Sunday 21st October 2018

    GE's Fall Has Been Accelerated by Two Problems. Most Other Big Companies Face Them, Too - HBR



    The General Electric story, of a long-proud initial member of the Dow Jones Industrial Average falling out of that index -- and appearing to be in competitive free fall -- provides a powerful illustration of two effects we see throughout today's corporate world: clueless, but deep-pocketed, activist investors and mergers and acquisitions folks masquerading as strategists.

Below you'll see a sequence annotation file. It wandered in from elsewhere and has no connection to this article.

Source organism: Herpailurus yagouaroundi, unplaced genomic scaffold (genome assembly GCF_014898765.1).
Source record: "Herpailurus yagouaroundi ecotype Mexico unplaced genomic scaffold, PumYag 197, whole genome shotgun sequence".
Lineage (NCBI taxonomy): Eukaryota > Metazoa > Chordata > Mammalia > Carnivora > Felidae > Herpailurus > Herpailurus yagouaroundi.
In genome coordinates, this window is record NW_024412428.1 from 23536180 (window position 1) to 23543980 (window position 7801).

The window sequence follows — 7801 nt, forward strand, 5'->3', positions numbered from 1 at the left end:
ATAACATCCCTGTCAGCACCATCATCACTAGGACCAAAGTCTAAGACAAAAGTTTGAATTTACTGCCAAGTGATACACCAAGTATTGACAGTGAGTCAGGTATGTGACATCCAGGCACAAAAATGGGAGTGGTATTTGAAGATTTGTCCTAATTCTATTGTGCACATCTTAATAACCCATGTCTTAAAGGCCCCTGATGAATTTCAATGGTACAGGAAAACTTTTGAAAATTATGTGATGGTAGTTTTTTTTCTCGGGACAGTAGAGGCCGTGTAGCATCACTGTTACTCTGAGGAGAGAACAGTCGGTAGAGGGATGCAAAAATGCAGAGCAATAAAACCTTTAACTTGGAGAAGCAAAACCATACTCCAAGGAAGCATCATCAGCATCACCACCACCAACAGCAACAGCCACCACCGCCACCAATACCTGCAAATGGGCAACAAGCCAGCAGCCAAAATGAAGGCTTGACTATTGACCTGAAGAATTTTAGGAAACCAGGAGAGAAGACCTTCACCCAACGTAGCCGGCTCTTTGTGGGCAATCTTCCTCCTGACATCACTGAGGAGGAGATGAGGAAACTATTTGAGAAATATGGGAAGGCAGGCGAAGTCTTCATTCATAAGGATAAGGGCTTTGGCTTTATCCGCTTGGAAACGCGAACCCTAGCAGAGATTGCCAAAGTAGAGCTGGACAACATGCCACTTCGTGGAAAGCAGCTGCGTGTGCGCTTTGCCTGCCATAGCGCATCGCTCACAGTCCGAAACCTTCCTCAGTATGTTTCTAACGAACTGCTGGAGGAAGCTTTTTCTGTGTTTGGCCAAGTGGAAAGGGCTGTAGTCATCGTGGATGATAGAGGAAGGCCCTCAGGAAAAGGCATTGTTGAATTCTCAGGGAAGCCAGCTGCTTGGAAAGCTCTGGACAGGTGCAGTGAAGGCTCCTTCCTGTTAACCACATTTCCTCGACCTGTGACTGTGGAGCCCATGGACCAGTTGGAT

GE's fall accelerated on October 25, 2015, with activist hedge fund Trian announcing a $2.5 billion equity investment in GE stock, one that made it a top 10 shareholder. GE stock was trading at $25.47 at the time of announcement, with a dividend of $0.92 per share. Trian announced that with its help, GE could look forward to a stock price in the $40-$50 range by 2017, and threatened a proxy battle unless GE put Trian cofounder Ed Garten on the board. In June 2017 longtime CEO Jeff Immelt resigned under unrelenting Trian and shareholder pressure, and John Flannery took over as CEO. Four months later Garten joined the board.

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